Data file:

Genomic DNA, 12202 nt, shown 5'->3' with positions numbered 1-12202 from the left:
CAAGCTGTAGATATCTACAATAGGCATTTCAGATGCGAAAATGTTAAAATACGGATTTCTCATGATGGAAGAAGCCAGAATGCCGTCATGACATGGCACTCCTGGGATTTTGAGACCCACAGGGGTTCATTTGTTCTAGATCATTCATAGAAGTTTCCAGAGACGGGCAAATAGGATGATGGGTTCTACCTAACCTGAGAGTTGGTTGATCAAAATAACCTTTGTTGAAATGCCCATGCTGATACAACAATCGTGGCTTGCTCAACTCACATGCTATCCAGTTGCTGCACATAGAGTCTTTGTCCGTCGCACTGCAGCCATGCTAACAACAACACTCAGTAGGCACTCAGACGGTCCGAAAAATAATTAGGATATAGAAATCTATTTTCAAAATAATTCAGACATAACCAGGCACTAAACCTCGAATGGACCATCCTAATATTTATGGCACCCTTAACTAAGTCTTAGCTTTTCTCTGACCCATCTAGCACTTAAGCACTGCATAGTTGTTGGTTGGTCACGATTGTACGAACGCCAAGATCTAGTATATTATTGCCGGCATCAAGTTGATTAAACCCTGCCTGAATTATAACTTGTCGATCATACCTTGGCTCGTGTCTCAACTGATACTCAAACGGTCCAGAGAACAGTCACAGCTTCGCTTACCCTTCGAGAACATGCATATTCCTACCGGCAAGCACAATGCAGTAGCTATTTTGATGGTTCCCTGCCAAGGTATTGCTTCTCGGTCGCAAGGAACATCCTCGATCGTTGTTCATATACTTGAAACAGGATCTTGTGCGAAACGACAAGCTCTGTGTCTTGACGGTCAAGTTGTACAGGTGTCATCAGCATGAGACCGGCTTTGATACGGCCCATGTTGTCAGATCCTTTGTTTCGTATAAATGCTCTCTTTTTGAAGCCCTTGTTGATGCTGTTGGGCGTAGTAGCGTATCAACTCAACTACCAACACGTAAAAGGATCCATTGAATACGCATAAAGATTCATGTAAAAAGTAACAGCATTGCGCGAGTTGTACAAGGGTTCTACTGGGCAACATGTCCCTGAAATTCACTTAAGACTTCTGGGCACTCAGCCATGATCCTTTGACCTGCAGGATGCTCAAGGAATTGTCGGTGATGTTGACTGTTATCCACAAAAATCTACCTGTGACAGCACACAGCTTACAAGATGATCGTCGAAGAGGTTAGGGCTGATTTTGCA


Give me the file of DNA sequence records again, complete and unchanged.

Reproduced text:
Genomic DNA, 12202 nt, shown 5'->3' with positions numbered 1-12202 from the left:
CAAGCTGTAGATATCTACAATAGGCATTTCAGATGCGAAAATGTTAAAATACGGATTTCTCATGATGGAAGAAGCCAGAATGCCGTCATGACATGGCACTCCTGGGATTTTGAGACCCACAGGGGTTCATTTGTTCTAGATCATTCATAGAAGTTTCCAGAGACGGGCAAATAGGATGATGGGTTCTACCTAACCTGAGAGTTGGTTGATCAAAATAACCTTTGTTGAAATGCCCATGCTGATACAACAATCGTGGCTTGCTCAACTCACATGCTATCCAGTTGCTGCACATAGAGTCTTTGTCCGTCGCACTGCAGCCATGCTAACAACAACACTCAGTAGGCACTCAGACGGTCCGAAAAATAATTAGGATATAGAAATCTATTTTCAAAATAATTCAGACATAACCAGGCACTAAACCTCGAATGGACCATCCTAATATTTATGGCACCCTTAACTAAGTCTTAGCTTTTCTCTGACCCATCTAGCACTTAAGCACTGCATAGTTGTTGGTTGGTCACGATTGTACGAACGCCAAGATCTAGTATATTATTGCCGGCATCAAGTTGATTAAACCCTGCCTGAATTATAACTTGTCGATCATACCTTGGCTCGTGTCTCAACTGATACTCAAACGGTCCAGAGAACAGTCACAGCTTCGCTTACCCTTCGAGAACATGCATATTCCTACCGGCAAGCACAATGCAGTAGCTATTTTGATGGTTCCCTGCCAAGGTATTGCTTCTCGGTCGCAAGGAACATCCTCGATCGTTGTTCATATACTTGAAACAGGATCTTGTGCGAAACGACAAGCTCTGTGTCTTGACGGTCAAGTTGTACAGGTGTCATCAGCATGAGACCGGCTTTGATACGGCCCATGTTGTCAGATCCTTTGTTTCGTATAAATGCTCTCTTTTTGAAGCCCTTGTTGATGCTGTTGGGCGTAGTAGCGTATCAACTCAACTACCAACACGTAAAAGGATCCATTGAATACGCATAAAGATTCATGTAAAAAGTAACAGCATTGCGCGAGTTGTACAAGGGTTCTACTGGGCAACATGTCCCTGAAATTCACTTAAGACTTCTGGGCACTCAGCCATGATCCTTTGACCTGCAGGATGCTCAAGGAATTGTCGGTGATGTTGACTGTTATCCACAAAAATCTACCTGTGACAGCACACAGCTTACAAGATGATCGTCGAAGAGGTTAGGGCTGATTTTGCA